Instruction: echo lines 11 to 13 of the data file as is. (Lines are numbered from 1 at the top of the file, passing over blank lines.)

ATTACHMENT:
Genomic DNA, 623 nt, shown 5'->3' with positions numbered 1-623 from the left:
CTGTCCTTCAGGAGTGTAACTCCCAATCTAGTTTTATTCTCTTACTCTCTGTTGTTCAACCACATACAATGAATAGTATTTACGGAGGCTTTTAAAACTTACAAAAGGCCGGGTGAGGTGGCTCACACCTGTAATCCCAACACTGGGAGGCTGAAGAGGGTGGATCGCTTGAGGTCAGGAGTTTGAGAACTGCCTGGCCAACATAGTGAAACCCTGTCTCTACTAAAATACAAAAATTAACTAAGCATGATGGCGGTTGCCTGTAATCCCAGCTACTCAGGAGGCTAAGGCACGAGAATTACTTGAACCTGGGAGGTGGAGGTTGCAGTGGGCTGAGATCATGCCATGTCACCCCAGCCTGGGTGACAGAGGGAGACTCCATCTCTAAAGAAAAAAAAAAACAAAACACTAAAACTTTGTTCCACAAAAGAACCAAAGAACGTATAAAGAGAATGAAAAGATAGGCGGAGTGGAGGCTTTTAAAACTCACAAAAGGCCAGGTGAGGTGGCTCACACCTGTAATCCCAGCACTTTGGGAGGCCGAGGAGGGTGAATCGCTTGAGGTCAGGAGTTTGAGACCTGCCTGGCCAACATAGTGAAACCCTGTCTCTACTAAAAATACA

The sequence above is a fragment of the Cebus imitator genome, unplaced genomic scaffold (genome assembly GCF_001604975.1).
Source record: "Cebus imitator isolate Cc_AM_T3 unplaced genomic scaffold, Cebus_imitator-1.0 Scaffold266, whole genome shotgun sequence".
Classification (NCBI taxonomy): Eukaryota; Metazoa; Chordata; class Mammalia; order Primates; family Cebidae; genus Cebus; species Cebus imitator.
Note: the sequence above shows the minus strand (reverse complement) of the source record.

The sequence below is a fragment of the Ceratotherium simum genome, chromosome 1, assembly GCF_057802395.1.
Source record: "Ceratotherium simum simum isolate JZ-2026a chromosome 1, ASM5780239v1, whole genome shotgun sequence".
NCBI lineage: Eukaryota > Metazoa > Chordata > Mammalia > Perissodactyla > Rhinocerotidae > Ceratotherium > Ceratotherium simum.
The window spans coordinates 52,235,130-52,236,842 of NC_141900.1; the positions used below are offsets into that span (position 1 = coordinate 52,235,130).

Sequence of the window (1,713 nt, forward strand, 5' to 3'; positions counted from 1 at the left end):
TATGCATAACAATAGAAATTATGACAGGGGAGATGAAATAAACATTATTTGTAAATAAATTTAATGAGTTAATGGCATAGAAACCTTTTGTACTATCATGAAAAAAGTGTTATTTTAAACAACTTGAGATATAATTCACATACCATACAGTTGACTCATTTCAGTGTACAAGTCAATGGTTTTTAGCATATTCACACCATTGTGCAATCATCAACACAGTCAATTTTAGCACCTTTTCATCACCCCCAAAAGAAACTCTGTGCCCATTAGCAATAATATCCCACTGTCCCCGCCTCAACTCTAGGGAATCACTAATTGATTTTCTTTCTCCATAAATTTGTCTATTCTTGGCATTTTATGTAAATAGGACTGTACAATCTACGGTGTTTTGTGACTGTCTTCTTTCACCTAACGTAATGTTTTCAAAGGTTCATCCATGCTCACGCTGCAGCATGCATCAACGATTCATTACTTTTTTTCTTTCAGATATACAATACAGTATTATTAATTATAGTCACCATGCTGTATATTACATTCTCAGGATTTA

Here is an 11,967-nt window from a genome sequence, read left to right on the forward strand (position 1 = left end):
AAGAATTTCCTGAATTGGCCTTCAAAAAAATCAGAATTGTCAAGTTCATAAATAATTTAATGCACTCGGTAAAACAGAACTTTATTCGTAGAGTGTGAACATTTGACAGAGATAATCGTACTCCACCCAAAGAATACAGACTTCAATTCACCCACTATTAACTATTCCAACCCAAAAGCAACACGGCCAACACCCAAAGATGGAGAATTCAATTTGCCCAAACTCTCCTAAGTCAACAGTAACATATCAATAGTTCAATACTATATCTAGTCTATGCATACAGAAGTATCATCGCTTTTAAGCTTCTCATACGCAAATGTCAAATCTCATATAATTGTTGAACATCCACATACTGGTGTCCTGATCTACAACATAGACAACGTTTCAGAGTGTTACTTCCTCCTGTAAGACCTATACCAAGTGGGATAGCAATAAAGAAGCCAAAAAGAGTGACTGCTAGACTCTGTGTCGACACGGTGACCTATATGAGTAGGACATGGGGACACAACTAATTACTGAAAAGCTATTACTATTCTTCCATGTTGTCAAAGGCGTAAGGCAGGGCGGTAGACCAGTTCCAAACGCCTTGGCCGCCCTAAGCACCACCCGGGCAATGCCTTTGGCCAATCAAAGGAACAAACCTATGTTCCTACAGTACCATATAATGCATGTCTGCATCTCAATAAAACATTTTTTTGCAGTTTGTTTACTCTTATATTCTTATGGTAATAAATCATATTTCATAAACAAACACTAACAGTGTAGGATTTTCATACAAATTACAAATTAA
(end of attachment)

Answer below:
Sequence of the window (1,713 nt, forward strand, 5' to 3'; positions counted from 1 at the left end):
TATGCATAACAATAGAAATTATGACAGGGGAGATGAAATAAACATTATTTGTAAATAAATTTAATGAGTTAATGGCATAGAAACCTTTTGTACTATCATGAAAAAAGTGTTATTTTAAACAACTTGAGATATAATTCACATACCATACAGTTGACTCATTTCAGTGTACAAGTCAATGGTTTTTAGCATATTCACACCATTGTGCAATCATCAACACAGTCAATTTTAGCACCTTTTCATCACCCCCAAAAGAAACTCTGTGCCCATTAGCAATAATATCCCACTGTCCCCGCCTCAACTCTAGGGAATCACTAATTGATTTTCTTTCTCCATAAATTTGTCTATTCTTGGCATTTTATGTAAATAGGACTGTACAATCTACGGTGTTTTGTGACTGTCTTCTTTCACCTAACGTAATGTTTTCAAAGGTTCATCCATGCTCACGCTGCAGCATGCATCAACGATTCATTACTTTTTTTCTTTCAGATATACAATACAGTATTATTAATTATAGTCACCATGCTGTATATTACATTCTCAGGATTTA

Here is an 11,967-nt window from a genome sequence, read left to right on the forward strand (position 1 = left end):